Nevada senator serves as Gore's pit bull at Democrat convention

LOS ANGELES - Senate Minority Whip Harry Reid is soft-spoken and low-key most of the time. But the Nevada senator was Al Gore's pit bull at the Democratic National Convention.

In numerous speeches and interviews, Reid aggressively pushed Gore's presidential qualifications and criticized Republicans and their nominee, George W. Bush.

Reid said he didn't change his demeanor; he just got more attention.

''It's just that I've been on a number of programs to talk about the issues,'' Reid said Thursday.

''Maybe I've always been a pit bull and didn't know it,'' he said. ''I try not to be strident. But there are such striking differences between the candidates. Take any issue - health care, education, Social Security - a whole list of things.''

Reid press secretary Mark Scheurmann said the Gore campaign used Reid to discuss the issues because the two have long-standing ties. Reid backed Gore's presidential campaign in 1988 and Nevada's Democratic caucuses chose Gore that year as their candidate.

Gore even was dubbed the state's ''third senator'' - by former Rep. Jim Bilbray in 1989 - when he repaid Nevada Democrats for their support by helping Bilbray get restitution for residents of Nevada and Utah who developed cancer due to above-ground nuclear testing in the 1950s.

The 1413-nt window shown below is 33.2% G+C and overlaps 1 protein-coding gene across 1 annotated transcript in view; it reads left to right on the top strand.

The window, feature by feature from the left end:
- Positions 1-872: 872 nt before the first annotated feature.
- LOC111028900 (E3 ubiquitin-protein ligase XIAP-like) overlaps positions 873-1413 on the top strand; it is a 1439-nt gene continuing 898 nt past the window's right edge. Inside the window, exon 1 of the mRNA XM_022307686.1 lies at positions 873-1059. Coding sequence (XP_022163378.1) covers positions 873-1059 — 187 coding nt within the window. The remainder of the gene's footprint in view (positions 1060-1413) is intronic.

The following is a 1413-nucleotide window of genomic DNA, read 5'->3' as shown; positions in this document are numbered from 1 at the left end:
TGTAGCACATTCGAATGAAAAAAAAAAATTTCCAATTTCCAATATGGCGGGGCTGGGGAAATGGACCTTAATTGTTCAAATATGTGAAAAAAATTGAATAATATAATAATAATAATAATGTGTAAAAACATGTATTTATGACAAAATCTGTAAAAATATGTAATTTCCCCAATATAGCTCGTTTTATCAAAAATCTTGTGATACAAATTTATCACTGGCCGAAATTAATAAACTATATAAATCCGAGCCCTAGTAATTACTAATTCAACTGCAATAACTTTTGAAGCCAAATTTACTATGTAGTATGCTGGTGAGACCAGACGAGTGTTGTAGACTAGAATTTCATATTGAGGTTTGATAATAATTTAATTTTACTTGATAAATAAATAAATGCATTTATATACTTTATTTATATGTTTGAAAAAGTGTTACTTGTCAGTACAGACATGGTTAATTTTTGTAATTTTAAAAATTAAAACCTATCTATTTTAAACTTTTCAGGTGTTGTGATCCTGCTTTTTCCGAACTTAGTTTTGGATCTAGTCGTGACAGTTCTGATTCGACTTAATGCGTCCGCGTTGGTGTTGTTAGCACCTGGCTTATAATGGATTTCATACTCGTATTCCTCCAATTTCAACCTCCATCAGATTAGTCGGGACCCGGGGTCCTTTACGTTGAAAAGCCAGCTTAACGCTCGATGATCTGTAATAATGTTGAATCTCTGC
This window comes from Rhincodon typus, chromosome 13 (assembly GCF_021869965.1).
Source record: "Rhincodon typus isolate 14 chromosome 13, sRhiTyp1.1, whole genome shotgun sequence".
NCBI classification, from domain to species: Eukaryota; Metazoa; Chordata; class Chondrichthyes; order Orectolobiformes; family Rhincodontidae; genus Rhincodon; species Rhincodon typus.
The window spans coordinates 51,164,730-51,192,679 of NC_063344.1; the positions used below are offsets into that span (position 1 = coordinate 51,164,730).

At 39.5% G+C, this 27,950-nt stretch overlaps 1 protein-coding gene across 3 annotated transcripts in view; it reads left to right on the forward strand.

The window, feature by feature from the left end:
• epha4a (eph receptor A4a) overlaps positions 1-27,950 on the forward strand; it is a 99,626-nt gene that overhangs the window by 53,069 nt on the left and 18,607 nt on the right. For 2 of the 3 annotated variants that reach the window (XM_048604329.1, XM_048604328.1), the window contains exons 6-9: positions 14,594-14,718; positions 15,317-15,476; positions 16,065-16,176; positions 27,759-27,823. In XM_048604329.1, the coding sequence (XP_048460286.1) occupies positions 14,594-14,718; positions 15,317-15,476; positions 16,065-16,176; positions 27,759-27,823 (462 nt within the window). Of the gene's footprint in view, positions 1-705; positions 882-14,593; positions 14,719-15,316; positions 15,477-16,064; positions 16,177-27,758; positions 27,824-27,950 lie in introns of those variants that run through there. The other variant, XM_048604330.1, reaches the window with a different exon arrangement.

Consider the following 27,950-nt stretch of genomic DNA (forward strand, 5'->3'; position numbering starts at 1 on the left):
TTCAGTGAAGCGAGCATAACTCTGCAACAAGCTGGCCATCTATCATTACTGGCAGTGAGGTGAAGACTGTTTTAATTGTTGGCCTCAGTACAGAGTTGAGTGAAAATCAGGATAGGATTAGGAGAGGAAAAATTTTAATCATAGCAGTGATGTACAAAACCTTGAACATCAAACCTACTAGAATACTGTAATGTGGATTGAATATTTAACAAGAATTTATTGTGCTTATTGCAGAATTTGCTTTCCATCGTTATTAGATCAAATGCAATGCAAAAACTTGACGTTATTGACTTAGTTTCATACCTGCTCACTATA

Gore continued to deliver this week with a promise to follow President Clinton's lead and veto legislation that could help speed development of a high-level nuclear dump at Yucca Mountain, 100 miles northwest of Las Vegas.

Reid's convention role and his status as the second-ranking Democrat in the U.S. Senate also helped Nevada get anti-nuclear dump wording inserted in the party's national platform.

Rory Reid, the state Democratic Party chairman and Sen. Reid's son, has said his father's status resulted in ''some obvious benefits'' for Nevada and for the state's 29-member convention delegation.

But would he call his dad Gore's pit bull? ''I would not accuse my father of being any kind of dog,'' he said.

The nickname was used first in a Nevada newspaper as the convention started. Reporters and commentators at the convention picked up on the reference and repeated it.


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